I suspect you have either a impingement or a dysplasia, and sometimes confusingly both in the same hip.

To know whether chiropractic can contribute, I really need to see for myself the xray of your hip. Is there anyway you can get to see the original radiographs?

There are two ways;

1. Plain xray; all you have to do is take a digital photograph of the xray on a viewing box, or even pinned up on a window against a clear sky.

2. If it's digital then you will need help to get a jpg image of the radiograph.

Where was the last x-ray taken? You need to go and find it; jump up and down if necessary, or get another one taken. No promises, but let's start with that xray; let's get the facts straight before giving up all hope. This is the kind of thing I treat on a regular basis.

Dr Barrie Lewis DC


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Feb 22, 2015
by: Linda

Hi - thank you for your response - I am waiting for an app for assessment with orthopaedics (the have my old hip x-Ray but I will be asking them for new one and will get a copy to post to you
Many thanks

Hello Linda,
Not snail mail post; get help with sending a digital copy to Contact.

Meantime, lying on your back, pull your knee to your chest and then make a circle from out to in; what do you feel?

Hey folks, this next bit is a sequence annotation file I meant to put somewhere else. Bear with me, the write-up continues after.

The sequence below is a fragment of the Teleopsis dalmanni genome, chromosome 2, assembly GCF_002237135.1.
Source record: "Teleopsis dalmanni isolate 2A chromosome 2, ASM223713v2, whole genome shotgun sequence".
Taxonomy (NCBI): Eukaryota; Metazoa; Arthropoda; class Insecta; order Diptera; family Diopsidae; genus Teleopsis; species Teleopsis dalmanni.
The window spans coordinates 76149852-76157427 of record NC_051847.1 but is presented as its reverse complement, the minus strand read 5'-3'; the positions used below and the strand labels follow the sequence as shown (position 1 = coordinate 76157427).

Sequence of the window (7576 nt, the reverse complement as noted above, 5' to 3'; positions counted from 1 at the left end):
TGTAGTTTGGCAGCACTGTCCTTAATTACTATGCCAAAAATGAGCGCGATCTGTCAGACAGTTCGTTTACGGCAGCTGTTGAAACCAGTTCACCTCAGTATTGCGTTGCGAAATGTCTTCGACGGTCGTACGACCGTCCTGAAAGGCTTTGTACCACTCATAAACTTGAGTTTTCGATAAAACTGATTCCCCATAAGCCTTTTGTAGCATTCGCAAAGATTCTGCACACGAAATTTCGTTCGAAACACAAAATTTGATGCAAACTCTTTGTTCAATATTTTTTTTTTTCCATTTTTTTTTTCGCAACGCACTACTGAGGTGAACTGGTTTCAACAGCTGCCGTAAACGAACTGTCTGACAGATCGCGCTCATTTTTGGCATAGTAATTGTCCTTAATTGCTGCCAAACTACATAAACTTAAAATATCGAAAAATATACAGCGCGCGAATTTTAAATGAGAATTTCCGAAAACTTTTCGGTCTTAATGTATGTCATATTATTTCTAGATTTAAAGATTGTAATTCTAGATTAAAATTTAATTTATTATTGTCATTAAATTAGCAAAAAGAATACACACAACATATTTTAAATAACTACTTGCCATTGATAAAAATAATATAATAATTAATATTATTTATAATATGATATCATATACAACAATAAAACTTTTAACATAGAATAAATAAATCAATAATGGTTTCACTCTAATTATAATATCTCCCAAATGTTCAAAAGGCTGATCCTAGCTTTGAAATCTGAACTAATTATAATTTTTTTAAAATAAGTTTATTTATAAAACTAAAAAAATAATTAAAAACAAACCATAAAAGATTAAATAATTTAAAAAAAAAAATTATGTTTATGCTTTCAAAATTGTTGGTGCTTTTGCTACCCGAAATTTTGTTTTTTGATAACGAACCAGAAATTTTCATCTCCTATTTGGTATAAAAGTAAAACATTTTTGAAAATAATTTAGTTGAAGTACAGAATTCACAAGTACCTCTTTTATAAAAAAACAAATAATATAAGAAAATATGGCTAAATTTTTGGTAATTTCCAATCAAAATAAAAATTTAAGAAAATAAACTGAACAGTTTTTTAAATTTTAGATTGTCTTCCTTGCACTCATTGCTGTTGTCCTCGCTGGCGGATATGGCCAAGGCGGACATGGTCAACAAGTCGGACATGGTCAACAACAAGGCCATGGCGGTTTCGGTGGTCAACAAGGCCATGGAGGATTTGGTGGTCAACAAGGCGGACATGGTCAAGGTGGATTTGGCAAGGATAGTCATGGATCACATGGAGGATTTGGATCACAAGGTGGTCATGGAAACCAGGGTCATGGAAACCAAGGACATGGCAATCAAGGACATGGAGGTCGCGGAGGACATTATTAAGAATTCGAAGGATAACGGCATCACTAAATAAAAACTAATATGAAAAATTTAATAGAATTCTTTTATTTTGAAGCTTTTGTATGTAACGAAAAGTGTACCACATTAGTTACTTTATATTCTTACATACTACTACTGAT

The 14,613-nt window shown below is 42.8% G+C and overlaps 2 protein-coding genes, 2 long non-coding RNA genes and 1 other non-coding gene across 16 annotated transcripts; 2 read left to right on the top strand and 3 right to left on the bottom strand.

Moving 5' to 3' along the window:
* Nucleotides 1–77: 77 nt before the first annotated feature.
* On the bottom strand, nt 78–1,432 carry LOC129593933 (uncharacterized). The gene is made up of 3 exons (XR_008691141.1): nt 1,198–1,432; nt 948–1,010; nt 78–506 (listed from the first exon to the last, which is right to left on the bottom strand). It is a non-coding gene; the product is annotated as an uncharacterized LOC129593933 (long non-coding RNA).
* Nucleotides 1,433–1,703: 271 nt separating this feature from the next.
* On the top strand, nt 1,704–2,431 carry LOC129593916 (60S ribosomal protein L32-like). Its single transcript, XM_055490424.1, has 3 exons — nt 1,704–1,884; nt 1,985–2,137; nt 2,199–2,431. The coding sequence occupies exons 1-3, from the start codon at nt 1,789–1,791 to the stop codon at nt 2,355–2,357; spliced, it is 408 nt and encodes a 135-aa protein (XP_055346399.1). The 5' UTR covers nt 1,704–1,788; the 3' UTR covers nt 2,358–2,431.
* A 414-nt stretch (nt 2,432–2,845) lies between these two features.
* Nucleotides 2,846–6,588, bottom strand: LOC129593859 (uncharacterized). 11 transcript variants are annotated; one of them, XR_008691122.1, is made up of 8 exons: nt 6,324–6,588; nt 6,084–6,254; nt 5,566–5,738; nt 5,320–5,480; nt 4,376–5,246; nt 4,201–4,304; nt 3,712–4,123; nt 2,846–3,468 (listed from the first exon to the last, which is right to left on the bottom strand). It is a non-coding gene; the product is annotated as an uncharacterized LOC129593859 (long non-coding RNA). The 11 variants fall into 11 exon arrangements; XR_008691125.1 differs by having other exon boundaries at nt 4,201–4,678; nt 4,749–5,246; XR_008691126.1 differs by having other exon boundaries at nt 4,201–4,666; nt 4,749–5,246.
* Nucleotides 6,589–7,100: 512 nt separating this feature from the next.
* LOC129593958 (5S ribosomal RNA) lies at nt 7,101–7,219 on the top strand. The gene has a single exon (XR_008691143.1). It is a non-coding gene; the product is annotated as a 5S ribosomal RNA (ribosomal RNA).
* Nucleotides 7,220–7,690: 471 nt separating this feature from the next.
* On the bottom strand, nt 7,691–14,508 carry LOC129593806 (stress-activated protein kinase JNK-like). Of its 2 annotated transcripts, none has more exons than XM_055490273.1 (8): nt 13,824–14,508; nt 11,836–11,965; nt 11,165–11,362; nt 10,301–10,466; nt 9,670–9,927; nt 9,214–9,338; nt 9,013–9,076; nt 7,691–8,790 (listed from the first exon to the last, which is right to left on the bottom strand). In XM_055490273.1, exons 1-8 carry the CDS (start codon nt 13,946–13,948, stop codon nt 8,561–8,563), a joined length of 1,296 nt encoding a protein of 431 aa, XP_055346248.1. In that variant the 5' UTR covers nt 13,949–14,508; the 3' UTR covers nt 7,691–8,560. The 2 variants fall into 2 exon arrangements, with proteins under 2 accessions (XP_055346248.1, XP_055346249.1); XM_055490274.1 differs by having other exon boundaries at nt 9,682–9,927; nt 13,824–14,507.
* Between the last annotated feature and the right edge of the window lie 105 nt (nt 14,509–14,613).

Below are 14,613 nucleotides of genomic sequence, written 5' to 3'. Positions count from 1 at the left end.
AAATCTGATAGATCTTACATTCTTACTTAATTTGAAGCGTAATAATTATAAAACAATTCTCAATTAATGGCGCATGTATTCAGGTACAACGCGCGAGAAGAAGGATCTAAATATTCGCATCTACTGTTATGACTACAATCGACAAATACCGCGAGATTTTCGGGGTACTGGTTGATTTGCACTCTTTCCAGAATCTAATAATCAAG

Is it much stiffer or looser than the other hip? Do you get a strange sound out the groin area?

Using the search function at Chiropractic help, type in Fabere. Compare hips and let me know what the result is.

Using a little oil, run your thumb first down your inner thigh, starting at the pubes. Compare sides. What's the difference?

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Interesting challenges of the day

1. Mr S is a 76 year old man with neck pain of some 9 months duration. Luckily, most of the discomfort is upper cervical which is only rarely arthritic; his lower cervical spine is a degenerative mess that I've left alone. After seven treatments his pain and stiffness is 50 percent better, and he's happy in the circumstances. He can sleep through the night now and that makes a huge difference.

2. Mr P is 32 year old man with very severe lower back pain radiating to the big toe which is 30 percent numb. He had an episode three weeks ago, took anti inflammatories and was soon better as is typical of the medial disc herniation. But before it healed, after a trivia it came roaring back, much worse. The characteristic crossed sign was evident; sitting in a chair, straightening the right leg provoked severe left back pain and tingling in the leg. He's doing well.

3. Severe lower back pain is scary; just ask Mrs P. Just watching her get out of the car I she was in trouble; she had a slipped disc at L4 making her lean towards the opposite side; luckily she had no pain in the leg. Despite family pressure that this was far too severe for a chiropractor, she persevered. Within five days she was standing upright, and after two weeks almost painfree.